The first time I smoked pot was in Building 10 at the NIH. The year was 1979. I was 15 years old and being treated for Hodgkin’s disease at the National Cancer Institute. A kind nurse had found an empty examination room in the clinical center where I could smoke with my dad after my second round of chemo. The first round had been brutal, and the hope was the marijuana might do something to alleviate the nausea.
Pot, of course, was illegal then throughout the U.S. and in most of the world—even for unwitting teenage pioneers in the medical marijuana movement.
Four decades later, it would seem, the times they are a-changed. As Fortune’s Jen Wieczner reports in “Wall Street’s Contact High”, we are on the cusp of a political and cultural transformation when it comes to pot—and it’s having huge implications for business. Though marijuana remains verboten at the federal level, it’s now legal—for medical use and, increasingly, for adult recreational use—in 33 U.S. states and the District of Columbia, as it is in three dozen countries. And many are betting—and betting big—that one of the last of the American prohibitions will soon fall. Perhaps as early as next year, as one analyst suggests.
That could mean an enormous business opportunity for companies that grab market share fast. Indeed, one such company, Tilray—led by pot’s first rolling-paper billionaire, American Brendan Kennedy—has already established an impressive foothold, Jen reports. The Canadian outfit is not only among the largest sellers of weed globally, it has also inked deals with the likes of Anheuser-Busch InBev (to create a cannabis-infused beer substitute) and a division of the Swiss drugmaker Novartis (to market medicinal cannabis-laden oils and pills). The startup—which had its IPO last year and whose stock more than quadrupled in 2018—is rapidly building marijuana market share in a dozen countries.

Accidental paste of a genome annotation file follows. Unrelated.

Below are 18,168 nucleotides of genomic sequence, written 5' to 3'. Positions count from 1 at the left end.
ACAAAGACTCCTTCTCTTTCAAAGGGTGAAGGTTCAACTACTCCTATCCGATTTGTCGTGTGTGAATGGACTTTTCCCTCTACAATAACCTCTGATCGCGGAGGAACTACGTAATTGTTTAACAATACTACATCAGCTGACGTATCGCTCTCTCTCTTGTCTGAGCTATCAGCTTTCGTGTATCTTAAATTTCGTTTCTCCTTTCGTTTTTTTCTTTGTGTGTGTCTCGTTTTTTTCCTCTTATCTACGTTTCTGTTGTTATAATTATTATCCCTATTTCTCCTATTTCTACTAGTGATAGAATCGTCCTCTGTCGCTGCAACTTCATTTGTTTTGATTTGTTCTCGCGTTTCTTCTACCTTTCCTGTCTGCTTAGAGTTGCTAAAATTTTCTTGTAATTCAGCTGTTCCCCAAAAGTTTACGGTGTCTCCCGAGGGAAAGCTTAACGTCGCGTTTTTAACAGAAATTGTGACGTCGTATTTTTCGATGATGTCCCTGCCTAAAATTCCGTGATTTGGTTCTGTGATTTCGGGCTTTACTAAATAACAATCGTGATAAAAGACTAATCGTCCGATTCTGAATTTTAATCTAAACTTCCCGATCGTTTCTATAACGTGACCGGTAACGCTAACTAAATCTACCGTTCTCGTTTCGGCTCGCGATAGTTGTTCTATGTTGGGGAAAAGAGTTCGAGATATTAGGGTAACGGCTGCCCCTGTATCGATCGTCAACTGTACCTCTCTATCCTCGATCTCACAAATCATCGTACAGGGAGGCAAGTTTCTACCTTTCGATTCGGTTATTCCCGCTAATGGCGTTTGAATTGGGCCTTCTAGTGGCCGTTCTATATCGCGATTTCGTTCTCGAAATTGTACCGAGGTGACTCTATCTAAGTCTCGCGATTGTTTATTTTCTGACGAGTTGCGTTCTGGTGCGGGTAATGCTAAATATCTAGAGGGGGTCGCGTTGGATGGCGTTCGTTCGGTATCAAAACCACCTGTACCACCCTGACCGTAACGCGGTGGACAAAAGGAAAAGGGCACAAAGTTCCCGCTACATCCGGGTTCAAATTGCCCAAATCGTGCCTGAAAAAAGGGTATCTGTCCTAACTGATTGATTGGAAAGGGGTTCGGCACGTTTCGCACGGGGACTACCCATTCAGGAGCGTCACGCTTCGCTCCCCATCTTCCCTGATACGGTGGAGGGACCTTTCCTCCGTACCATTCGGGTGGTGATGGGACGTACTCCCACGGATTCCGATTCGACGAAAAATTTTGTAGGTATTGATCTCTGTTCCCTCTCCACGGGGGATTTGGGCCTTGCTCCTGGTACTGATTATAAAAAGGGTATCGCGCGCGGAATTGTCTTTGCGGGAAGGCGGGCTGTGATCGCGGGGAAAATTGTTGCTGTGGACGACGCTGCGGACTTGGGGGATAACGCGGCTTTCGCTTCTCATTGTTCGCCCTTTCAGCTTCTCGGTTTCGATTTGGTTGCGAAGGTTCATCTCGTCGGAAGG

But not—so far—in the U.S.
If and when that market opens, Wall Street analysts and others say the windfall for the new pot prospectors (and their investors) could be immense.
Such dreams of green aside, though, it’s hard to fathom the magnitude of the change that a new reeferconomy might bring with it. Just as we’re still reckoning with the societal and health effects of Big Alcohol and Big Tobacco, we may discover that Big Pot has some unwelcome consequences. The simple truth is, we just don’t know the long-term biological effects of marijuana; we just don’t know how it may affect young brains—or old ones.
Which brings us to the second remarkable feature in this issue: Rick Tetzeli’s riveting and deeply insightful profile of Paul Cox, a 65-year-old globe-trotting ethnobotanist who thinks he just might have a workable way to prevent Alzheimer’s—and perhaps even other horrible brain diseases.
Cox is another type of pioneer, the kind we never seem to have enough of in either science or business: a tireless explorer who’s quietly challenging orthodoxy and steadily expanding his circle of collaborators as he goes. In the end, the knowledge his consortium uncovers may not budge the needle much on Alzheimer’s. (It’s too soon to tell.) But even so, it might give us something else worthwhile: a bold new model for solving the toughest problems.
A version of this article appears in the February 2019 issue of Fortune with the headline “Joint Venture.”